Last Sunday, former Republican Senate staffer Ben Domenech published a blog post in The New Ledger in which he outlined President Obama's top ten picks to replace Justice Stevens on the Supreme Court. In describing the pros and cons of Solicitor General Elena Kagan -- seen by many as the likeliest choice -- Domenech listed as an advantage that Obama would be selecting the "first openly gay justice." CBS then reprinted the post on Thursday, prompting backlash from the White House, which vigorously denied that Kagan was a lesbian. After hours of initially defending the post, Domenech retracted the claim and CBS pulled the article from its website. Domenech also apologized to Kagan in a separate essay on the Huffington Post.
The entire episode -- from the initial rumor, to the response from the White House, to the discussion of the issue in the media -- confirms to me yet again that, even in the realm of politics, we are still a nation of juvenile adolescents.
While it is certainly trivial to have to spend any time discussing the sexual orientation of a Supreme Court nominee, I will do so briefly if only to provide a little context. Kagan is not "openly gay." There is no evidence to support the idea that she is "out of the closet." Kagan has not issued any writings nor given any speeches in which she has opined about her sexuality, nor has she ever confirmed on-the-record to having a relationship with a same-sex partner. Nonetheless, that didn't stop Domenech from posting a rumor proclaiming she would be the nation's "first openly gay justice" if selected to the Supreme Court. Domenech himself clarified that he erroneously believed that Kagan was in fact open about her sexuality, and that he posted the claim because, as he wrote, "it had been mentioned casually on multiple occasions by friends and colleagues -- including students at Harvard, Hill staffers, and in the sphere of legal academia -- who know Kagan personally."
In other words, Domenech cited gossipy claims made by anonymous sources, then published it as though it were verified fact. CBS didn't help matters at all by spreading the rumor even further without first checking to see if the claims were true, then removing the article without themselves printing an apology -- which is ironic, considering that CBSNews.com editor in chief Dan Farber told The Washington Post's Howard Kurtz that in response to a controversial statement such as that, "the better approach is just to address it head-on rather than trying to sweep it under the rug."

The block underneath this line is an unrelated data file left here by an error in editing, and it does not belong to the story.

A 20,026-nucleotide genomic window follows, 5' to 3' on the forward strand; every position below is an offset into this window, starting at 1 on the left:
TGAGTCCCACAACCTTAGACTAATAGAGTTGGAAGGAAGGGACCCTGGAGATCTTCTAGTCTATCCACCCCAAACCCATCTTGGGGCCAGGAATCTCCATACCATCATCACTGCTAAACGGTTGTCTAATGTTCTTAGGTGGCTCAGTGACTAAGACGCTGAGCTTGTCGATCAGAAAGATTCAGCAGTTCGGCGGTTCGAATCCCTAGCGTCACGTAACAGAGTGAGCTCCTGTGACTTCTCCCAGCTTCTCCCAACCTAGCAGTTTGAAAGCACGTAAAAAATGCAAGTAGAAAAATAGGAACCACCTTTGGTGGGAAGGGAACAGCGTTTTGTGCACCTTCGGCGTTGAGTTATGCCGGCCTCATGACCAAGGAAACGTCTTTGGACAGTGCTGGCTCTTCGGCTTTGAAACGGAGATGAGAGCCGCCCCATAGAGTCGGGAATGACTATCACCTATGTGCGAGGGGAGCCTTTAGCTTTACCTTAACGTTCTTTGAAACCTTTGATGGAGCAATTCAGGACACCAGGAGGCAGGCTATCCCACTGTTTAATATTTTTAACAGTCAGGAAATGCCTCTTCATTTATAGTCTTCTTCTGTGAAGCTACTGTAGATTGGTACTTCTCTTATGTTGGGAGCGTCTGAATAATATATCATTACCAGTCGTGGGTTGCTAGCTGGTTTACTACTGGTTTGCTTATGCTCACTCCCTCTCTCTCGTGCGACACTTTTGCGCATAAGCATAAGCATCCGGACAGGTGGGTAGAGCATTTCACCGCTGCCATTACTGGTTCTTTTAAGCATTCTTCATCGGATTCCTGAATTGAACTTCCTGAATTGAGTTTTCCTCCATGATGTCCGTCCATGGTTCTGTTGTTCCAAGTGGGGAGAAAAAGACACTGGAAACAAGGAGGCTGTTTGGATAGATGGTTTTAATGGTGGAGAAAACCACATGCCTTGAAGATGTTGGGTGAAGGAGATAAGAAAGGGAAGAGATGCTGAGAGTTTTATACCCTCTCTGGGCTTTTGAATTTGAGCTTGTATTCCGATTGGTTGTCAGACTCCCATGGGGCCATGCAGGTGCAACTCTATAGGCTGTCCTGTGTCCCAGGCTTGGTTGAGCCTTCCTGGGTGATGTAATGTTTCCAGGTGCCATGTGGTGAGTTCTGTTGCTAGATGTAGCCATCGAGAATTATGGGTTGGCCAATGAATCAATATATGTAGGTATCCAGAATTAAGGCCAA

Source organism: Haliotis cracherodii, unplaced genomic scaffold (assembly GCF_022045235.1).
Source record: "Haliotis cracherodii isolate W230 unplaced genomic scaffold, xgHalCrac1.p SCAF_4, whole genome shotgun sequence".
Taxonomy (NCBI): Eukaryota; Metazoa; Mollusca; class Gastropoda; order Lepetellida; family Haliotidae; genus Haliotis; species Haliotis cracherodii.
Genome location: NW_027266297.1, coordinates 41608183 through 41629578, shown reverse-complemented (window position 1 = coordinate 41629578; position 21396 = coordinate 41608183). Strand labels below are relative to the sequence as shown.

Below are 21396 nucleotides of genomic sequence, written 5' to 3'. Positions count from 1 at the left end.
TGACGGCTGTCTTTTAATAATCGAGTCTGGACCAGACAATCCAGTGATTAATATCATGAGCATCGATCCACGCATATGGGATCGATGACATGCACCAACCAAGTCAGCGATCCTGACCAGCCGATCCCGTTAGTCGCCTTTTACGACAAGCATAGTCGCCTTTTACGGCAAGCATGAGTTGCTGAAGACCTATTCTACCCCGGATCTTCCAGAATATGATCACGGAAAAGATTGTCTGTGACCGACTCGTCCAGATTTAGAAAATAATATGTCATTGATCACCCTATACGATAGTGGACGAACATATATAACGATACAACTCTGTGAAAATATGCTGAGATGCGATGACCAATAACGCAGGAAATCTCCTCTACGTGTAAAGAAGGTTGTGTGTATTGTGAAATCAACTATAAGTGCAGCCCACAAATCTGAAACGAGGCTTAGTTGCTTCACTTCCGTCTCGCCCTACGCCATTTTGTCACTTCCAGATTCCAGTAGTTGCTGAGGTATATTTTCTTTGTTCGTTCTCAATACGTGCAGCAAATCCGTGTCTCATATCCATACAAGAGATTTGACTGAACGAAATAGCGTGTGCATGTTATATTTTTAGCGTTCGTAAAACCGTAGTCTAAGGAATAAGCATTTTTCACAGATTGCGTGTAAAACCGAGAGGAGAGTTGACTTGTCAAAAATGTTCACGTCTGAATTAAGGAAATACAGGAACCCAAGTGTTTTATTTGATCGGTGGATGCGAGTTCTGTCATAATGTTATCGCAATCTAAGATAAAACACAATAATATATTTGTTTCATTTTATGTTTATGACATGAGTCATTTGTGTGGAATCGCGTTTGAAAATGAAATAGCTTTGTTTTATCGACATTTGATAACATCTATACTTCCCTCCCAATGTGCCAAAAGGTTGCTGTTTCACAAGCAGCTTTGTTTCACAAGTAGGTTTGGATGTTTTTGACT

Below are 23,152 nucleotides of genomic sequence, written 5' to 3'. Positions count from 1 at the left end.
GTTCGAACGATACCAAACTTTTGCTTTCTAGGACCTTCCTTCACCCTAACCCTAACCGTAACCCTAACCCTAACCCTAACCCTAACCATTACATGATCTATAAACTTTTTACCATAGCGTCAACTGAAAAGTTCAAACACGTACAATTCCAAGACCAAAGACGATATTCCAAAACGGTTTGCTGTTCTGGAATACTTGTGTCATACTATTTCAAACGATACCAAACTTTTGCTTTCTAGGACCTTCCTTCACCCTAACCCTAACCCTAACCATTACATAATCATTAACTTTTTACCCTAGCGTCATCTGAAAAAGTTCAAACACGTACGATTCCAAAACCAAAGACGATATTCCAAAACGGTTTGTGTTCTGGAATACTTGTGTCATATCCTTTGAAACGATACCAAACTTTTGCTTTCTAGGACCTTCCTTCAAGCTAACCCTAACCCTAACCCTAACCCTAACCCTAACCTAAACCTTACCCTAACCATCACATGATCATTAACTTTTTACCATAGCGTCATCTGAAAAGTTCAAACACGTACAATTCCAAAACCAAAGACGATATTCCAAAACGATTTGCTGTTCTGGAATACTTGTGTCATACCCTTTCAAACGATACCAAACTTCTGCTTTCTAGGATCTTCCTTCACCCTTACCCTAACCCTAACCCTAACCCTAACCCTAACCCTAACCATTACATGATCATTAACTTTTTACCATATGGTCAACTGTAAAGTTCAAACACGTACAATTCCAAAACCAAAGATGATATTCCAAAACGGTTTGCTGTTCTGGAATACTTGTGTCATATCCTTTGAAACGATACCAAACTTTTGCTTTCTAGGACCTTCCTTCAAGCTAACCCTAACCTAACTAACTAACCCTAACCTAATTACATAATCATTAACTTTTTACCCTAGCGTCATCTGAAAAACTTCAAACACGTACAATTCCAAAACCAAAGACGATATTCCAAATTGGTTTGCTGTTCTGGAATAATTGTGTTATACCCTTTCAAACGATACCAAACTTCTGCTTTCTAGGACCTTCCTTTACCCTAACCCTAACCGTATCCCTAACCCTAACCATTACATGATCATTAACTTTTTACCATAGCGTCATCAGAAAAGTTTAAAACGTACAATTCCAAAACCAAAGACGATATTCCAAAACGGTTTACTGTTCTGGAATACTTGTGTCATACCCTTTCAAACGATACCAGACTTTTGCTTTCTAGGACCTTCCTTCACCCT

Now, consider the following two scenarios in which it should be made clear how Domenech and CBS collaborated in a rather pathetic error in judgment:
- If Kagan is not gay, Domenech and CBS published a completely false claim, which would make them shoddy journalists for failing to verify if it was true before publication.
- If Kagan is gay, she isn't open about it -- which would not only make Domenech and CBS shoddy journalists for failing to verify if the claim was true before publication, but grossly insensitive people for publicly outing someone in the closet.
The White House's response to CBS, however, left something to be desired. Spokesman Ben LaBolt accused the network of making "false charges," and former communications director Anita Dunn went even further by slamming CBS as "enablers of people posting lies." The problem is, they left a fundamental truth out of the denial. Here's what the response should have been:
"Who cares? What does it matter if she's gay or not?"
That's a question that should have been raised from the very beginning. It's one thing to discuss her tenure as Dean of the Harvard Law School, as well as her record defending the rights for gay men and women to serve in the military -- because that's actually an important policy issue. Yet, even among Beltway reporters, there's still a persistent myth that rumors of Kagan's sexual orientation should even be discussed as though it were relevant. Last Monday, Marc Ambinder of The Atlantic wrote this: